4 Persons In Office
Placed On Leave;
Has Been Informed
BY KRISTEN BUCKLES
A routine audit of the Chuckey and Cross Anchor utility districts has found some "questionable practices by the management," according to certified public accountant David "Mickey" Ellis.
Four persons in the joint Chuckey and Cross Anchor office have been placed on administrative leave with pay following the findings, which have not yet been released to the public.
Chuckey Utility District Board President John Carter confirmed Tuesday that retired manager Shirley Collins and her husband, inspector Willie Collins, as well as their daughter, acting manager Kandie Jennings and her husband, Bill Jennings, have all been placed on leave.
Neither Carter nor Cross Anchor Utility District Board President Lloyd Dawson could recall Bill Jennings' role in the districts.
However, all four individuals are on the payroll, with Shirley Collins only recently retired and still providing consulting work, said Carter, who also represents the Second Commission District on the Greene County Commission.
All four will continue to be paid through the close of the investigation, which the board presidents and auditor Ellis say has been turned over to the State Comptroller of the Treasury for further investigation.
Tennessee Comptroller Communications Director Blake Fontenay said Tuesday that he is unaware of any such investigation, but that it is the comptroller's practice to not release any details concerning investigations until the findings are complete and made available to the public.
Carter, Dawson and the districts' joint attorney in the matter, Ed Kershaw, all said that the districts have not interfered with the current audit by Ellis and will not interfere if the state chooses to investigate as well.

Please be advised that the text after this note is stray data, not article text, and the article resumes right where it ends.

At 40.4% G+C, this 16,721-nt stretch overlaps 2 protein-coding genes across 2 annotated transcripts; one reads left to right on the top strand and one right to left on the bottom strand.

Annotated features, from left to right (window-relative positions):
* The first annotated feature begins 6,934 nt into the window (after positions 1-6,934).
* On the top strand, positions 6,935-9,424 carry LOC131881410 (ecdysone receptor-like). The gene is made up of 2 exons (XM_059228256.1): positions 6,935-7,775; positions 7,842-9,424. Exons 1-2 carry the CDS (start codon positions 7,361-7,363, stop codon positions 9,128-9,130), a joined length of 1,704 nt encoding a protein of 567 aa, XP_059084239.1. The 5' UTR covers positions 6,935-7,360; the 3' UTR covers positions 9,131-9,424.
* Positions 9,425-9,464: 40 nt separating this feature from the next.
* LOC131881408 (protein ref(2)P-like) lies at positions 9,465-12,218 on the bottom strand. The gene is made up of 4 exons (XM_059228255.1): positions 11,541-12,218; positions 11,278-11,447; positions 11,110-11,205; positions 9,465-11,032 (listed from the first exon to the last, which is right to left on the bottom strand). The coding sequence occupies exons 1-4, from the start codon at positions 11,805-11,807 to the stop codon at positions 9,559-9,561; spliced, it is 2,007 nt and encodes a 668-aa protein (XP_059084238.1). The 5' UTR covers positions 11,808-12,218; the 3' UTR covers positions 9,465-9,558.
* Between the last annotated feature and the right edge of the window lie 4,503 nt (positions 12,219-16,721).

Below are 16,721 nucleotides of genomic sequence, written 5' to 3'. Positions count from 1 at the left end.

'CAME ACROSS SOME STUFF'
"I had just started my audit and I came across some stuff that I'm required to submit to the comptroller under a three-way contract that the district, myself and the comptroller sign," Ellis said.
"It was a routine annual audit. I've done it for several years, but this particular year I ran across information that I thought met the requirements for me to send to the comptroller.
"The audit is just in the risk assessment and planning phase, which is in the front-end of the engagement," he added.
"We hadn't really started doing what we would normally do for an audit. It may or may not coincide with whatever the comptroller decides they want to do."
Carter emphasized that there is a temporary manager in place and that the utility districts' services will remain the same until the close of the investigation.
"This involves a lot of people's lives, and we don't want to do anything to damage anybody until this is cleared up," Carter said.
"I wish [the state comptroller] were here tomorrow to do their audit. It would be a lot easier on everybody.
"They'll investigate me, too, which is fine. If I've done something wrong, they need to tell me. We were doing what we've always done. Nothing's changed since I've served on it, probably 26-27 years."
Carter said that he does not believe he has done anything wrong in his actions as board president.
"To be honest, it's a mess. I hate it. The people were my friends, too. That's even worse," he said.
Neither the Jennings' nor the Collins' responded to attempts to reach them for comment on Tuesday.